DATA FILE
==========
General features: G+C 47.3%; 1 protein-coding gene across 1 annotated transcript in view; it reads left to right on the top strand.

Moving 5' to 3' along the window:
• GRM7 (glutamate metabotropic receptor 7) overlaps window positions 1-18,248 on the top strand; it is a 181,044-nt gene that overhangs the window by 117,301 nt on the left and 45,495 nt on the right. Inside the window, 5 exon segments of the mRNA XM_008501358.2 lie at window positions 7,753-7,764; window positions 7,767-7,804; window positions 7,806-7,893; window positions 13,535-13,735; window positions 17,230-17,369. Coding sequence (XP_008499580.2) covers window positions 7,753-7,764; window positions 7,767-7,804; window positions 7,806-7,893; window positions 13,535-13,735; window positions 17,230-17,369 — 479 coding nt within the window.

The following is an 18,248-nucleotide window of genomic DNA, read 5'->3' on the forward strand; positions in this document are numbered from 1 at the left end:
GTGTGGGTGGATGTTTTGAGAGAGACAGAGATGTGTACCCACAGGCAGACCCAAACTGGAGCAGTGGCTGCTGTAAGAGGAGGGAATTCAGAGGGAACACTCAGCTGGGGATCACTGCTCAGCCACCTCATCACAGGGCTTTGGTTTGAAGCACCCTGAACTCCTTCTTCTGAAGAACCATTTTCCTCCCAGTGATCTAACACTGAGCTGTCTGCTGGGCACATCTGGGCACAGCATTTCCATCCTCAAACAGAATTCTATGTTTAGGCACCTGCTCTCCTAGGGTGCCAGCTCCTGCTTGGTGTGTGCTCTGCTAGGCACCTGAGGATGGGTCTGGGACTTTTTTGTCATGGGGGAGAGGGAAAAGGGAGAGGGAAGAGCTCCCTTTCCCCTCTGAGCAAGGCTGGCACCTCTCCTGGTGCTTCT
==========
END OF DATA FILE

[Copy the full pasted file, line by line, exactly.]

General features: G+C 47.3%; 1 protein-coding gene across 1 annotated transcript in view; it reads left to right on the top strand.

Moving 5' to 3' along the window:
• GRM7 (glutamate metabotropic receptor 7) overlaps window positions 1-18,248 on the top strand; it is a 181,044-nt gene that overhangs the window by 117,301 nt on the left and 45,495 nt on the right. Inside the window, 5 exon segments of the mRNA XM_008501358.2 lie at window positions 7,753-7,764; window positions 7,767-7,804; window positions 7,806-7,893; window positions 13,535-13,735; window positions 17,230-17,369. Coding sequence (XP_008499580.2) covers window positions 7,753-7,764; window positions 7,767-7,804; window positions 7,806-7,893; window positions 13,535-13,735; window positions 17,230-17,369 — 479 coding nt within the window.

The following is an 18,248-nucleotide window of genomic DNA, read 5'->3' on the forward strand; positions in this document are numbered from 1 at the left end:
GTGTGGGTGGATGTTTTGAGAGAGACAGAGATGTGTACCCACAGGCAGACCCAAACTGGAGCAGTGGCTGCTGTAAGAGGAGGGAATTCAGAGGGAACACTCAGCTGGGGATCACTGCTCAGCCACCTCATCACAGGGCTTTGGTTTGAAGCACCCTGAACTCCTTCTTCTGAAGAACCATTTTCCTCCCAGTGATCTAACACTGAGCTGTCTGCTGGGCACATCTGGGCACAGCATTTCCATCCTCAAACAGAATTCTATGTTTAGGCACCTGCTCTCCTAGGGTGCCAGCTCCTGCTTGGTGTGTGCTCTGCTAGGCACCTGAGGATGGGTCTGGGACTTTTTTGTCATGGGGGAGAGGGAAAAGGGAGAGGGAAGAGCTCCCTTTCCCCTCTGAGCAAGGCTGGCACCTCTCCTGGTGCTTCT